Wireless Home Network Problems


Wireless home networks are really great.† They allow you to connect a variety of devices without having to string wires all over your house.† You can set up your wireless access point near where your modem hooks up, but you can position your computer nearly everywhere you can pick up a signal.† You can install a wireless print server, allowing you to share a printer with all your networked computers.† You can install a wireless media adapter, allowing you to play the music stored on your computer through your home stereo, or show the pictures stored on your computer on your television.


Unfortunately, wireless home networks are also really bad.† They are bad for three reasons.† First, they are hard to hook up.† Second, they are inherently insecure, and the security features create a wealth of problems, forcing people to run unsecured networks.† Third, wireless home networks regularly fail in service.† This causes additional work troubleshooting and restoring the home network, which is problematic for the average home user.


Although wireless devices advertised as plug and play, they are actually quite difficult to get running properly.† Part of the problem is the proprietary software manufacturers now provide with their software.† This software is designed to work only with devices from the same manufacturer.† If you own wireless devices from different manufacturers, the software will not find the proprietary ďhooksĒ it is looking for, and will actually prevent your network from working.† But even if you have devices from the same manufacturer, often the proprietary software will require the security key to be set up individually for each user individual user, every time a new user logs on.† In effect, using the proprietary software locks a particular computer to a particular user.† But the manufacturers often force you to use their software, and provide no automatic way to disable their software and use the software that comes with the operating system.† Thus just using the wireless devices becomes a burden.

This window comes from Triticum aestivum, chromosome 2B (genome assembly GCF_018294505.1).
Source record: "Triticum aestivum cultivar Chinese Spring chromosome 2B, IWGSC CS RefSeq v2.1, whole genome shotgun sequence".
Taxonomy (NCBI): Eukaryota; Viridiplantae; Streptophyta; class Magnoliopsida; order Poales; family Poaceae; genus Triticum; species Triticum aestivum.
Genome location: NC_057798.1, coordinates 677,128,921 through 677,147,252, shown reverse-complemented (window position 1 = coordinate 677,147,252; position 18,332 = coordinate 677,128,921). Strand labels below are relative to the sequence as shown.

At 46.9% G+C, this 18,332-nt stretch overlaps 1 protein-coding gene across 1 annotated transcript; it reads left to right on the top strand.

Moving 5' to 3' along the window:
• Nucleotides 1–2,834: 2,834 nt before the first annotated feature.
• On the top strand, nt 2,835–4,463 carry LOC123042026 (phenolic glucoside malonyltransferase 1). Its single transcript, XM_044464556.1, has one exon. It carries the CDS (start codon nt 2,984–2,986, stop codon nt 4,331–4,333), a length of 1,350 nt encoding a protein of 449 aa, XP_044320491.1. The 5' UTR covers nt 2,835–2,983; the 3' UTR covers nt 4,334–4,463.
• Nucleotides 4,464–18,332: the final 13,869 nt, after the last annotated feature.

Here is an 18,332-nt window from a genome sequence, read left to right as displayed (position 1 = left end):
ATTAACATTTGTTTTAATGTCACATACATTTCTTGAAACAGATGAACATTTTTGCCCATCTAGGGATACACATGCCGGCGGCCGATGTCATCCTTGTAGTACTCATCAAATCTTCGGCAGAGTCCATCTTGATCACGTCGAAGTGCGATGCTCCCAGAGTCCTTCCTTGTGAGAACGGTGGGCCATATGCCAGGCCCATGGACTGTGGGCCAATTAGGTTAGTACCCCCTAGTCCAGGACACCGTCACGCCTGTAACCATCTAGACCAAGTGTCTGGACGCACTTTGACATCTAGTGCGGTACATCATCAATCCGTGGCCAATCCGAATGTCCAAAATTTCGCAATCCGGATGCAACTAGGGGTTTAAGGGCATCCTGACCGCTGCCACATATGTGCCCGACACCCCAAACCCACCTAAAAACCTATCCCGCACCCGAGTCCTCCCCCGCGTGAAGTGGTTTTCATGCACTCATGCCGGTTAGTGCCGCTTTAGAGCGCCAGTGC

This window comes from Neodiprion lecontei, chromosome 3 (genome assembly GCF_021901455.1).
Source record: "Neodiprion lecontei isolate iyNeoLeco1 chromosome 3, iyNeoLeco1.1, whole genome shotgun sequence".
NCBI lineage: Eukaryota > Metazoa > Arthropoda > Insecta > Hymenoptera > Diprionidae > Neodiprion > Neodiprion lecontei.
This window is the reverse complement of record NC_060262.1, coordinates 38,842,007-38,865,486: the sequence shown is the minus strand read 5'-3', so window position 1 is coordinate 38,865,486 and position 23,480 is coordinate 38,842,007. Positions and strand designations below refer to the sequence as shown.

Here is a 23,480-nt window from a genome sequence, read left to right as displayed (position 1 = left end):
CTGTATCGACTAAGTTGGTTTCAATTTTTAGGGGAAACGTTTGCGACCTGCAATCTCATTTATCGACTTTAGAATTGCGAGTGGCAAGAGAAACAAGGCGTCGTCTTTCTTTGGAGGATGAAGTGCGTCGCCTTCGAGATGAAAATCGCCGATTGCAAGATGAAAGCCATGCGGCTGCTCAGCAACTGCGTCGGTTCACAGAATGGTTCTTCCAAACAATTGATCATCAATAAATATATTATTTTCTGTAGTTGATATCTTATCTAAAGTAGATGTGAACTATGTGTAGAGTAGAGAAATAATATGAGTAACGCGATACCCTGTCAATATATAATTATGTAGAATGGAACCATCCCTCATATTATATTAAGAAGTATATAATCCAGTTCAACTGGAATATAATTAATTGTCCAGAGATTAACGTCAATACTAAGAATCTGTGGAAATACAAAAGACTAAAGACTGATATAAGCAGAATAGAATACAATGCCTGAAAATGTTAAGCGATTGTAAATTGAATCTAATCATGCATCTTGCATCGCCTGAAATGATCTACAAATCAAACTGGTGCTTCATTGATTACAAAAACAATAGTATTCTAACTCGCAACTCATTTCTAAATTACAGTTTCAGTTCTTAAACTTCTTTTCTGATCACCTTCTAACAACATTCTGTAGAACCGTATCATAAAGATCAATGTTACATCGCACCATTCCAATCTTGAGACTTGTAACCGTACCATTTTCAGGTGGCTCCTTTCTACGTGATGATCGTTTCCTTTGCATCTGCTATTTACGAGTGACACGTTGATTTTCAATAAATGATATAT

In addition, using a wireless network connection can dramatically increase the time your computer takes to boot up.† Many software programs are set to look on the internet for updates every time the computer boots up.† If the network connection is unavailable, the application will halt the boot process while it waits for a reply.† It may try this several times before releasing control back to the operating system, whereupon the next application does the very same thing.† This behavior can be changed a number of different ways, but all of them are quite complicated for the average user.† Many of these changes arenít safe to use---for example, your virus scanner generally looks for updates at boot time.† If you change this setting, your computer is potentially liable to virus infection until the next time it updates.†


Wireless home networks are inherently insecure.† Although security has improved, it is still too hard to set up.† The proprietary software designed to make the process easier will generally work only if all your network devices are from the same manufacturer, and running the same software.† Even then, the software can make things more difficult.† As described above, sometimes the software is written so that each different user has to input the wireless key when they log in.† The proprietary software somehow doesnít understand that a home computer with a wireless connection can be used by multiple users.† It should be possible to ďset it and forget it,Ē but instead, the software makes it more difficult.†